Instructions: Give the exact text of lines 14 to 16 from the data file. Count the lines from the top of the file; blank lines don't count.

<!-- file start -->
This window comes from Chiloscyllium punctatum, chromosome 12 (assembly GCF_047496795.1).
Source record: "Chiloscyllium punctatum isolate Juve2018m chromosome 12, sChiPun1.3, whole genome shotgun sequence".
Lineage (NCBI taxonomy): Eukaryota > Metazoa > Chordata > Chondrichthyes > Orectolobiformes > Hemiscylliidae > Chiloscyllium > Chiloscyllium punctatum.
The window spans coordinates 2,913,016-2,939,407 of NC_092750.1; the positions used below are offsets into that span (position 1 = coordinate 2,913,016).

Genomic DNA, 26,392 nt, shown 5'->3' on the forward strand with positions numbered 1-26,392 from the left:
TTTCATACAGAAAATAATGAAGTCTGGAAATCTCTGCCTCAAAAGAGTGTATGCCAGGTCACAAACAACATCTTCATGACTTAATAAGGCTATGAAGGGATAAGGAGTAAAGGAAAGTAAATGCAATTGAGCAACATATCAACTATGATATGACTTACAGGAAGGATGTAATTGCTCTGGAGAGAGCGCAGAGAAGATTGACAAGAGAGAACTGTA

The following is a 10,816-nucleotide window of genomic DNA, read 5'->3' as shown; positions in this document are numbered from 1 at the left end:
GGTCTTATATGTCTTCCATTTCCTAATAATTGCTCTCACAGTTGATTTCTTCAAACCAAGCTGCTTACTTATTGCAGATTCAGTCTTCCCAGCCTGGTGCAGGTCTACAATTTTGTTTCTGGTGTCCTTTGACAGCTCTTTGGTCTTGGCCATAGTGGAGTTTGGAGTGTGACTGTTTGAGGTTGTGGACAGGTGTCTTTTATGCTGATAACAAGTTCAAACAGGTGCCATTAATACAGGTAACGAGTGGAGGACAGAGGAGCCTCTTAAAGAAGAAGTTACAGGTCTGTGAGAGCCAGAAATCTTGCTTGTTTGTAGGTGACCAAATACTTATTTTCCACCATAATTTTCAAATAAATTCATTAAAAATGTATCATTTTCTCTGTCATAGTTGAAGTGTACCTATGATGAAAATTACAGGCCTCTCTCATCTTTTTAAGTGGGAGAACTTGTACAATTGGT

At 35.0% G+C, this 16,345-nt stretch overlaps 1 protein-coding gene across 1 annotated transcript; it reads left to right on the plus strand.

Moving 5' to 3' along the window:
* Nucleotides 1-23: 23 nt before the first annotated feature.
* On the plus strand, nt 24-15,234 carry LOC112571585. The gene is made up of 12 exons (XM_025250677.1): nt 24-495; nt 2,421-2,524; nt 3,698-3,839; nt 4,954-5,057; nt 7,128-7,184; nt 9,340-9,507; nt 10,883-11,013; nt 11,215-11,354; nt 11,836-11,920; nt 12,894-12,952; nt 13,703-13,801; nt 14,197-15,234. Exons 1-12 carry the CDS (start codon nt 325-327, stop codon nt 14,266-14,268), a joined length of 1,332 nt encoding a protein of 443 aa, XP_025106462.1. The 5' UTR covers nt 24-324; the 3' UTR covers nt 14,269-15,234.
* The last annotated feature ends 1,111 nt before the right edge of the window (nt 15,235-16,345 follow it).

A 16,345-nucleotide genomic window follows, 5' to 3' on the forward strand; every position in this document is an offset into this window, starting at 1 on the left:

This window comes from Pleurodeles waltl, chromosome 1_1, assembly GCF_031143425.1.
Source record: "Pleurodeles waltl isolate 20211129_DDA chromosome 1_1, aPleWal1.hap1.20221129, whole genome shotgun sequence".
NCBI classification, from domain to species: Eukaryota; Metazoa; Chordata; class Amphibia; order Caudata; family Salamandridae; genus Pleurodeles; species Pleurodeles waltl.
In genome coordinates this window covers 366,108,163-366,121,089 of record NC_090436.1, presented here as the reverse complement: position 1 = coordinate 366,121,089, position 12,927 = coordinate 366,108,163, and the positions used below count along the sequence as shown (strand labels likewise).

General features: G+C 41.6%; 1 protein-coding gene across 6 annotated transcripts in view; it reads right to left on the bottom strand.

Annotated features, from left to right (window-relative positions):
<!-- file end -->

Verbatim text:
A 16,345-nucleotide genomic window follows, 5' to 3' on the forward strand; every position in this document is an offset into this window, starting at 1 on the left:

This window comes from Pleurodeles waltl, chromosome 1_1, assembly GCF_031143425.1.
Source record: "Pleurodeles waltl isolate 20211129_DDA chromosome 1_1, aPleWal1.hap1.20221129, whole genome shotgun sequence".